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Regular K is an ordinary cereal, created and marketed by the Kelog's Cereal company. It is widely known for its ordinary white box, plain wheat flakes, and gray super-ball complimentary with every purchase. Since the mid-1950s Regular K has been part of the balanced breakfast of mundane, uninteresting people the world over. Always hovering under the radar and remaining in the shadow of more prominent breakfast cereals has left Regular K struggling to exist, and yet the product has shown marked resiliency among a small, mildly enthusiastic fan base.
The cereal was first made in 1956 in the basement of John Harvey "Milk" Kellogg, brother of acclaimed cereal genius Will Smith "Cookies" Kellogg. John presented his discovery to his conniving son of a bitch brother, who stole the recipe and ran off to his summer house next door, in which he elaborated upon the prototype and created Special K. The improved cereal, complete with lightly toasted wheat-rice flakes and optional berries, was a smash hit.
John Harvey attempted to discover the mystery that made Special K so special, but was tragically born with severe dyslexia, rendering him unable to read the ingredients on the side of the box. Stubborn to the bitter end, John Harvey refused to believe that his brother's product was superior to his. John casually seceded his branch of Kellogg from the primary corporation to form his own company, Kelog. The spelling of the company name was a suggestion from John Harvey's plain, tall wife Sarah, who found the double letters in his last name ostentatious. From there, they produced and marketed Regular K in its exceptionally bland state.
Regular K was not the roaring success that Special K was, although it did find some niche markets. Kelog quickly became the leading distributor of foodstuffs to orphanages, prisons, public schools, and Switzerland. The no-nonsense cereal was much preferred in other places as well for its lack of what critics of other cereals refer to as "goddamn showboating."
- Wheat gluten
- Gray rubber ball (inside box)
- Milk (sold separately)
Special K is well renowned for its healthy nature, containing a large number of vitamins and minerals, and being a fine addition to a balanced breakfast. Regular K is equally popular among health nuts for its lack of fats, sugars, and everything else besides wheat.
The Regular K Diet
Envious of Special K's claims to be an integral part of a balanced breakfast, the Kelog advertising department sought to appeal to the overweight-mother-on-the-go by promoting the so-called "Regular K Diet" in 2003.
A diet high in fiber and nothing else, the Regular K Diet required the consumption of five bowls of the K every day; all other foods were forbidden. The effect of this regimen can be best described as "in one end and out the other," which resulted in remarkably regular weight loss. The diet began to show its cracks within the year it was suggested, however, as the complete lack of other nutrients led to severe protein, insulin, vitamin A, vitamin B, vitamin D, vitamin K, potassium, and zinc deficiencies.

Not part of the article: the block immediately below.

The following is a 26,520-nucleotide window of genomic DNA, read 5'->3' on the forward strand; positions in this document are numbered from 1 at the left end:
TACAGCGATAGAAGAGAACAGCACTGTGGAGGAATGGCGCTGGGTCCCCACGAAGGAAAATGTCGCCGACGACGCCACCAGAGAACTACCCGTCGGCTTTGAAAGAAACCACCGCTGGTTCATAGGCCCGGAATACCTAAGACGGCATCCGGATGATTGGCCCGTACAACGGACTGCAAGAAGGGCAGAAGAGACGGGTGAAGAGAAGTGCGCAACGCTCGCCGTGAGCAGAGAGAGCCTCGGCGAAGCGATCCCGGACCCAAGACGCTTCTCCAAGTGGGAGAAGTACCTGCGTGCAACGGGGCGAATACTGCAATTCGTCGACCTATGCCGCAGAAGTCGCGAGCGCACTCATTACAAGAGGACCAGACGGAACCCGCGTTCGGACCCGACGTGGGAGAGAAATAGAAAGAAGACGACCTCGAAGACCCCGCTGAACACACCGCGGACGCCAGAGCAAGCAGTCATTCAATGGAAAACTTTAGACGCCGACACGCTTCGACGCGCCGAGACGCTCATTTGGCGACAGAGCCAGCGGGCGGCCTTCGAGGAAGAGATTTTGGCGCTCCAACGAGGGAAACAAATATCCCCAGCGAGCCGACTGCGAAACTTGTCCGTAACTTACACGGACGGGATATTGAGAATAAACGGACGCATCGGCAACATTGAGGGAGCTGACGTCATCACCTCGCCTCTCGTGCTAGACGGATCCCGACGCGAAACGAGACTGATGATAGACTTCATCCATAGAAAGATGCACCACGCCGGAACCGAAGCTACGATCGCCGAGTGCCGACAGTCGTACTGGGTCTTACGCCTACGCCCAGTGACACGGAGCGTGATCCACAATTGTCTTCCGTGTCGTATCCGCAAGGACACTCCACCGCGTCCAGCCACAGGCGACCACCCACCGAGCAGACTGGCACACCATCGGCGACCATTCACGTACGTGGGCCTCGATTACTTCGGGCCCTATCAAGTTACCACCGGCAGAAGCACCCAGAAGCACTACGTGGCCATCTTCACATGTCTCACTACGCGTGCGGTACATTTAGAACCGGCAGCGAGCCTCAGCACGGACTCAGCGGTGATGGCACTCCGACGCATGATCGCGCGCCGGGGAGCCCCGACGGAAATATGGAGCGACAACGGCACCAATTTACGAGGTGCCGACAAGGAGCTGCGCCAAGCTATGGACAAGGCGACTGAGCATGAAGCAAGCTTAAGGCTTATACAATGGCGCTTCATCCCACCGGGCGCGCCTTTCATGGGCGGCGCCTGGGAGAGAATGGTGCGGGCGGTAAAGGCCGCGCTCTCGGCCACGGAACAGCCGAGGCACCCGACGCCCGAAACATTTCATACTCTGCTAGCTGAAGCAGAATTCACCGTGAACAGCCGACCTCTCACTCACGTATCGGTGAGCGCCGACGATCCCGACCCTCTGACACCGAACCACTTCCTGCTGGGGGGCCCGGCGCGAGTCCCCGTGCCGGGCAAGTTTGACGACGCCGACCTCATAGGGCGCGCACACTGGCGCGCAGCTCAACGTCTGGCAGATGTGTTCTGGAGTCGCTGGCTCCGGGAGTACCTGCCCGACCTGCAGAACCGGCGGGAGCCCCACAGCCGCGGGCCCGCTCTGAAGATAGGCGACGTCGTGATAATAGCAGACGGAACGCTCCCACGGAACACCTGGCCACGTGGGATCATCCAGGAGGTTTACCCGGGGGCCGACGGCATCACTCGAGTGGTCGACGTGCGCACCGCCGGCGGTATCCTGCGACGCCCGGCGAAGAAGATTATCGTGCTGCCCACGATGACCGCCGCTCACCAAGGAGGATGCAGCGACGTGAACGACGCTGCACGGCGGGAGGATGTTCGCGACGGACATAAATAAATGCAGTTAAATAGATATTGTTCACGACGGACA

Nevertheless, news of these crippling deficiencies did not faze the diet's popularity a bit. Those who had already incorporated the cheap and simple plan into their daily routines were either too afraid to switch to something fancier or too emaciated to leave their houses and buy something else.
In 1998, the Lobby for Allergic Individuals sued Kelog Corporation for not offering a gluten-free substitute for their product. In order to prevent the case from becoming a media sensation, Kelog chairman David "Dishwater" Smith settled the case out of court for the modest price of $1 million, a generous donation of fifty autographed Thomas Kinkade paintings, and a promise to resolve the issue without any flash or fanciness.
In the ensuing months, Kelog would release a gluten-free line of Regular K by substituting rice for wheat. The resulting product was aptly named Rice K. However, in an attempt to adapt the normalcy of Regular K to the new product, they prepared the rice through the same drying and toasting methods that were used to prepare the wheat flakes of Regular K. What came out of the process was a light and delicious cereal that snapped, crackled, and popped when eaten.
Rice K was wildly successful upon its release and initially give Kellogg some stiff competition. However, the folks at Kelog were unable to cope with the success. The primary issue was general uncertainty when it came to spending the profits: one executive contemplated adding a second story to his house, but didn't want to come off as bourgeois to his similarly dull friends. Another switched from skim to 2% milk for a week, but her fragile taste buds couldn't handle the burst of flavor.
Only a month after the cereal's release, Kelog snapped, crackled, and popped to demands and sold its Rice K division to the Kellogg Corporation. With a great sigh of relief, Kelog returned to business as usual.
Over the years, marketing wizards at Regular K institutes worked hand-in-hand with advertising warlocks to concoct the perfect jingle/slogan/what-have-you to capture Regular K's plain essence. Many of these efforts were met with a lukewarm reception, but some were regrettably more successful, resulting in their instant termination. A shortlist of their most middling and forgettable slogans follows:
|“||R is for Regular, K is for K. Regular K is a cereal.||”|
|“||Regular K big? No, no, no! Regular K small? Also no, no, no!||”|
|“||Breakfast of participants.||”|
When sales would drop below a satisfactory level, Regular K came up with a variety of "everyman" mascots to deliver their slogans. Their relative ambition paid off and adequate success was maintained.
“I tried it, and it was okay.”
“I'm enthused for Regular K”
“They're reasonably delicious.”